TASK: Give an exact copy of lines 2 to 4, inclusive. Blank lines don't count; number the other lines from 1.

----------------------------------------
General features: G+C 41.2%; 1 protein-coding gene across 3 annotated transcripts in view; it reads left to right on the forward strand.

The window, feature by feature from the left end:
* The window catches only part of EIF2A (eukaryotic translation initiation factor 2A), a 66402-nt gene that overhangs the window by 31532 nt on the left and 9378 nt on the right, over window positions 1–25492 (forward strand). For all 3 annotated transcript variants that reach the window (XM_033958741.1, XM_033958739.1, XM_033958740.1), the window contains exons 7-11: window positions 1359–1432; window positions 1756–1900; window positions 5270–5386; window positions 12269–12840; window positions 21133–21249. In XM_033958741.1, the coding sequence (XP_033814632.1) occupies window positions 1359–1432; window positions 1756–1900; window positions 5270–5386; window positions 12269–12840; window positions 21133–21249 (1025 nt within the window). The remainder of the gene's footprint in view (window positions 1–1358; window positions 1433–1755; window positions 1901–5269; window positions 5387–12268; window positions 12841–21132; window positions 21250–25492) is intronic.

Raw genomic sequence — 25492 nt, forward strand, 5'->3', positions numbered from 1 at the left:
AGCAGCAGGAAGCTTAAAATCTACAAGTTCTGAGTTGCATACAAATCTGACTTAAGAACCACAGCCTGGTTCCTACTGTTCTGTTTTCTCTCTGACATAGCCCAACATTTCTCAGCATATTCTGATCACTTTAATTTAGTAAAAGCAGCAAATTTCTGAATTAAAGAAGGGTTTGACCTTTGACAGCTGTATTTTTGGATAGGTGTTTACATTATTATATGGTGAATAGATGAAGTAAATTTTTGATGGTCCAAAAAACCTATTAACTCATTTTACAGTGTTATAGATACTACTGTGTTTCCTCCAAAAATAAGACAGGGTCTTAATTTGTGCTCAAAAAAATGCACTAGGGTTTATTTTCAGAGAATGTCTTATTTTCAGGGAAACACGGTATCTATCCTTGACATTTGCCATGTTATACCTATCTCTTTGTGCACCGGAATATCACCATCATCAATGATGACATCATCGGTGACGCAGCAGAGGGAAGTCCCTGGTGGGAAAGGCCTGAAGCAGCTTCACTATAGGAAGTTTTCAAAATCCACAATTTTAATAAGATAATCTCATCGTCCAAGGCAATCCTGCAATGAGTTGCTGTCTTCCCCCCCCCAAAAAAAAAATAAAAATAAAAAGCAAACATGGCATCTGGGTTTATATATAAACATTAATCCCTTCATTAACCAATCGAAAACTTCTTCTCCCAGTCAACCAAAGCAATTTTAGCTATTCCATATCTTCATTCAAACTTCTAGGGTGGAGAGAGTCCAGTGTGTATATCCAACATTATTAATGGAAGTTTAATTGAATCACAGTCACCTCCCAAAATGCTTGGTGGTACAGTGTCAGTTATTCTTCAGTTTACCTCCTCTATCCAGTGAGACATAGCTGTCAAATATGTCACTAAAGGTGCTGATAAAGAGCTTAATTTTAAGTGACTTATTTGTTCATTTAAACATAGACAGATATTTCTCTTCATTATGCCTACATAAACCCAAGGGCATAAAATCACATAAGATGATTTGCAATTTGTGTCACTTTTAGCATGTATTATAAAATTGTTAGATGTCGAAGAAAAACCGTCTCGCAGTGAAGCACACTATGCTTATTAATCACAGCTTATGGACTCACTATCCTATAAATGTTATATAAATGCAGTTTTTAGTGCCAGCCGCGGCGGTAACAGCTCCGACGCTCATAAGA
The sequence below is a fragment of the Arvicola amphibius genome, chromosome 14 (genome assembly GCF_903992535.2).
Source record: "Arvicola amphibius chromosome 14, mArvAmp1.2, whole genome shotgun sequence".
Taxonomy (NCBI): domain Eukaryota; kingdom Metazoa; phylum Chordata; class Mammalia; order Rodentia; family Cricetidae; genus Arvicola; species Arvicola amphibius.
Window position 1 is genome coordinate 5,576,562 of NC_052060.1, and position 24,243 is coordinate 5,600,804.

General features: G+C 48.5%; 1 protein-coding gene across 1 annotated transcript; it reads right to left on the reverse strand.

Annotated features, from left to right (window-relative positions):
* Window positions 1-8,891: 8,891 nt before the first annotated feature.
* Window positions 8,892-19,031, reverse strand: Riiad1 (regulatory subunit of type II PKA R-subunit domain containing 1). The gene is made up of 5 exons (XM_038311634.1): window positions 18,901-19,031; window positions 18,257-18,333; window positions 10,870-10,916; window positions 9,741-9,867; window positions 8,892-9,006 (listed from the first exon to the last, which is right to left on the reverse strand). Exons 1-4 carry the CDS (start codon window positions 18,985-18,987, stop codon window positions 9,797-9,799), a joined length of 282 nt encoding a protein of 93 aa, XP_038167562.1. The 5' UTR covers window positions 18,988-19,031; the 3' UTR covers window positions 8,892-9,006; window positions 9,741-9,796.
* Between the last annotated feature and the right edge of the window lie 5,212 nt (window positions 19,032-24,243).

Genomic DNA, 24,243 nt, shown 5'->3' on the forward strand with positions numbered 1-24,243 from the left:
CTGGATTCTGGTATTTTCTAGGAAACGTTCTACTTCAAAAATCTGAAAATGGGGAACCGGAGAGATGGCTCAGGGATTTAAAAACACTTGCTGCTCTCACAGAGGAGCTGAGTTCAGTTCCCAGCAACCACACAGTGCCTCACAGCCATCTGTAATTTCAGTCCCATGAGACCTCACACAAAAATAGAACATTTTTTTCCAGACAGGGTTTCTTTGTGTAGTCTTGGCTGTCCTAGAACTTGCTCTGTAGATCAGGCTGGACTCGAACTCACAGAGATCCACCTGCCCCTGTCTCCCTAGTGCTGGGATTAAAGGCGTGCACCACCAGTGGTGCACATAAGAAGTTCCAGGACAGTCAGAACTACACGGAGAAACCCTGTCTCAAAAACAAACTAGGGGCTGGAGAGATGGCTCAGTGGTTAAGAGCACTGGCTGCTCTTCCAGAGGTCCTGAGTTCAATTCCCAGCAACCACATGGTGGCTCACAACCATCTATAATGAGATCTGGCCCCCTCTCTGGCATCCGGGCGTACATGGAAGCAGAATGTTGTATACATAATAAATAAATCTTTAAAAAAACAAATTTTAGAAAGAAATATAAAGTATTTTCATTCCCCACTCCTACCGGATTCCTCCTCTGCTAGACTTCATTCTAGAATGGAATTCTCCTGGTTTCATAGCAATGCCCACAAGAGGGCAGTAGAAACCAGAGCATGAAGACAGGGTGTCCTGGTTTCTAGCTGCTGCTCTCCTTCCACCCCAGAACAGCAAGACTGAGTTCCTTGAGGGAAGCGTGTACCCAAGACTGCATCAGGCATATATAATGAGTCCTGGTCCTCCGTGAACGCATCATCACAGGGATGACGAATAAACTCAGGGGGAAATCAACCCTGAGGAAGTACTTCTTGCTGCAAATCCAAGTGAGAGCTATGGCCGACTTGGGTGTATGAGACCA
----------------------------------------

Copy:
The window, feature by feature from the left end:
* The window catches only part of EIF2A (eukaryotic translation initiation factor 2A), a 66402-nt gene that overhangs the window by 31532 nt on the left and 9378 nt on the right, over window positions 1–25492 (forward strand). For all 3 annotated transcript variants that reach the window (XM_033958741.1, XM_033958739.1, XM_033958740.1), the window contains exons 7-11: window positions 1359–1432; window positions 1756–1900; window positions 5270–5386; window positions 12269–12840; window positions 21133–21249. In XM_033958741.1, the coding sequence (XP_033814632.1) occupies window positions 1359–1432; window positions 1756–1900; window positions 5270–5386; window positions 12269–12840; window positions 21133–21249 (1025 nt within the window). The remainder of the gene's footprint in view (window positions 1–1358; window positions 1433–1755; window positions 1901–5269; window positions 5387–12268; window positions 12841–21132; window positions 21250–25492) is intronic.

Raw genomic sequence — 25492 nt, forward strand, 5'->3', positions numbered from 1 at the left: